CBP to cut its IT contractor workforce in half

Thursday - 1/13/2011, 6:51am EST

By Meg Beasley
Reporter
Federal News Radio

In an effort to combat an overreliance on contractors, Customs and Border Protection's technology office will reduce its contract employee staff by half in the next year.

Deputy Assistant Commissioner for the Office of Information and Technology Ken Ritchhart said his office wants to revamp its workforce in the coming year, in part, by replacing contract employees with federal hires.

Last year the agency had about 3,400 contractors and 1,500 government employees. Ritchhart said he plans to cut the number of contractors by 1,200 and raise the number of federal employees to 2,500 by the end of this year.

Ritchhart, speaking at an event in Washington Wednesday sponsored by IAC, said the department has already reduced its number of contractors by about 200 and has hired about 700 new federal employees.

The department expects realize a cost savings of about $40,000 per employee, including as much as $80,000 per employee for highly-skilled positions. He said CBP already saved about $30 million by reducing contractor staff, and could see a total of $40 million in savings by cutting further.

The savings are partially from lower salaries and partially from eliminating the middle man - the contractor.

These savings are significant considering CBP has seen its IT budget shrank by $300 million over the past two years.

Hiring new feds won't just save the department money, though; it will also be a way to bring young blood into an aging workforce. Ritchhart said a number of factors have led to his office having the second oldest average age in the agency. Many employees have chosen to extend their careers because of the economy, the agency has traditionally had a high retention, and the sophistication of the field requires experience.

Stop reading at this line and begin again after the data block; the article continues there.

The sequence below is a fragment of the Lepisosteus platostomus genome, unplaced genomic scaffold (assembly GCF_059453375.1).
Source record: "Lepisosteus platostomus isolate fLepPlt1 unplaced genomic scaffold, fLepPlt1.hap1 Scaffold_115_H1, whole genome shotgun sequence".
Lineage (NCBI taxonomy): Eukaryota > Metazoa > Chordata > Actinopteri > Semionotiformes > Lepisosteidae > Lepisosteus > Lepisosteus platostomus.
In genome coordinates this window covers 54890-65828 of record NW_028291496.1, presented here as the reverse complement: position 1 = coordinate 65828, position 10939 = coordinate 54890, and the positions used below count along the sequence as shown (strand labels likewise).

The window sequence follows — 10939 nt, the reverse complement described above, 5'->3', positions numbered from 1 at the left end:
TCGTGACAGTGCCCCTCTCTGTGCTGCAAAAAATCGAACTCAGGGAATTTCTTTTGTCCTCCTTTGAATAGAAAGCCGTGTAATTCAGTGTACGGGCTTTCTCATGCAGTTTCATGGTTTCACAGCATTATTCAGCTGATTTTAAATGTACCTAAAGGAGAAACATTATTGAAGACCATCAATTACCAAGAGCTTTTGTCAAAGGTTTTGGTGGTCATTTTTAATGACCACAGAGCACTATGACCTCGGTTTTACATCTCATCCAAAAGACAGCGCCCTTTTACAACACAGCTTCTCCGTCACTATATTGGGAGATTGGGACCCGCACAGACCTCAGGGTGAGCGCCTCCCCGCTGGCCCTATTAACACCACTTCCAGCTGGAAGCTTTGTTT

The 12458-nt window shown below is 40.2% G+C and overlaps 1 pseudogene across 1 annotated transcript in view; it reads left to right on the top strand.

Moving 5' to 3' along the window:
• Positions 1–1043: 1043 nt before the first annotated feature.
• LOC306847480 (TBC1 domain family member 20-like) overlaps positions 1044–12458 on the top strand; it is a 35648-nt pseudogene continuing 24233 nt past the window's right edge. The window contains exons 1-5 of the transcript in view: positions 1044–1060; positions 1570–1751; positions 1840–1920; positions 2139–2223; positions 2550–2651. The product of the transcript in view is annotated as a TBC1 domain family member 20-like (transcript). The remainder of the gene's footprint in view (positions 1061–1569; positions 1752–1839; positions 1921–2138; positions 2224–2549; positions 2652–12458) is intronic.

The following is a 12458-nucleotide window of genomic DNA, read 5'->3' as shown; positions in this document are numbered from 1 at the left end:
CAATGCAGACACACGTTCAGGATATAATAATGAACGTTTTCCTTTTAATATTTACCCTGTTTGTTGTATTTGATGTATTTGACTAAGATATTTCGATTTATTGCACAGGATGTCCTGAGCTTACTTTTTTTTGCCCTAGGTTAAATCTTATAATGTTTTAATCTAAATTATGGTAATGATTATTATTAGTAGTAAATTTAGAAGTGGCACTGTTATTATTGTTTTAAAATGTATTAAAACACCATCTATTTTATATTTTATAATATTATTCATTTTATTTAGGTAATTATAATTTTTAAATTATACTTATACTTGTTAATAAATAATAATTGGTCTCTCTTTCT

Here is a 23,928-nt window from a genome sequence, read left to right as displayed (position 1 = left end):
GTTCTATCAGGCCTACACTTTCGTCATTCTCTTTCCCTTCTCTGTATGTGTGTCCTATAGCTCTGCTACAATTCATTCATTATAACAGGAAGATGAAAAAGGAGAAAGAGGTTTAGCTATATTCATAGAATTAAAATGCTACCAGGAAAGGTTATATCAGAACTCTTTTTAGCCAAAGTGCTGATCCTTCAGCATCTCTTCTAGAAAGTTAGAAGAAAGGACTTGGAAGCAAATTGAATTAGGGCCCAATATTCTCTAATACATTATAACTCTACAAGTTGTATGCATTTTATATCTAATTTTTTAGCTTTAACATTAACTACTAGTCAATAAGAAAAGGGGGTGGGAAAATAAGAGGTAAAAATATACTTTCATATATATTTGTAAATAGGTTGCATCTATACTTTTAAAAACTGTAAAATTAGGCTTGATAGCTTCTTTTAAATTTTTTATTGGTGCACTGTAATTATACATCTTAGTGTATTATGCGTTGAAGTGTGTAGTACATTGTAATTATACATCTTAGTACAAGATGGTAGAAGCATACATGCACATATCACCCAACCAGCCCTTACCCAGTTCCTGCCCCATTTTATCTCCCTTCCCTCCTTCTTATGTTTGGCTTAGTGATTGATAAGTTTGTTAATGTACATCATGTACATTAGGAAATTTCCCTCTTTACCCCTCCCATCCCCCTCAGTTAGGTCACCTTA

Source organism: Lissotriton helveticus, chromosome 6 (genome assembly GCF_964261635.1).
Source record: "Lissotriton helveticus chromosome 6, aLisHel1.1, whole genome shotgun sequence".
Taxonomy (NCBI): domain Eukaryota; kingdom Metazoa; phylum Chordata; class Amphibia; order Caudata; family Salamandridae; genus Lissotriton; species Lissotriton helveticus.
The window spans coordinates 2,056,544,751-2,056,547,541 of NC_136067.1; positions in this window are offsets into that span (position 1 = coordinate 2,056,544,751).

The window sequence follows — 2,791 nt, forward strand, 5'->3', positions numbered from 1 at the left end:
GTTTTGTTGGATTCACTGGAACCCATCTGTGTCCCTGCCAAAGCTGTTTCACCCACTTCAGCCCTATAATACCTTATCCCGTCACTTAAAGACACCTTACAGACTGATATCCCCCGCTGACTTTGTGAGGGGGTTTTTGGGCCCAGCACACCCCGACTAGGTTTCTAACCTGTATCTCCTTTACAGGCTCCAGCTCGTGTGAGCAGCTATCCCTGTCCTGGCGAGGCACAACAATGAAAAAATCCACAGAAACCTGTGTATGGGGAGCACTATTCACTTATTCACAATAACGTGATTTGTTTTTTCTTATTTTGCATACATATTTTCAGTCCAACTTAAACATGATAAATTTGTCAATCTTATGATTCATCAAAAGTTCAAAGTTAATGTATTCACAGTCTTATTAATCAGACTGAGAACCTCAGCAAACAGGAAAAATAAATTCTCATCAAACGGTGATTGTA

Ritchhart said it is necessary to bring young hires in now before a large number of current employees retire in the next 10 years. To do this the department has focused its recruitment attention on students and recent graduates.

CBP had 150 interns last year and, at a recent job fair, hired 500 soon-to-be or recent graduates. Ritchhart said the CBP is also focusing on bringing in minorities and individuals with specific expertise, such as graduates from engineering colleges.

"We're looking at hiring more at the entry level," he said. "We want more of the 5s, 7s, and 9s. CBP's got way too many 14s and 15s."

Recruiting employees directly out of schools will help CBP's IT department update its knowledge base as well. Ritchhart said that CBP has begun re-training its employees to prepare them for coming technologies. His goal is to ensure that all CBP IT employees have at least two weeks per year of continuing training. He said that many of the recent graduates he hired at the job fair already possessed the skills current employees are being taught.

Those contractors that CBP continues to work with must update their staffs as well. Ritchhart estimated that 70 percent of the current contract workforce is unqualified to meet technology targets in the coming years. He warned vendors that their employees must be at least as qualified as his federal employees.

"If you're not bringing your staff up to speed you're going to have problems," he said.

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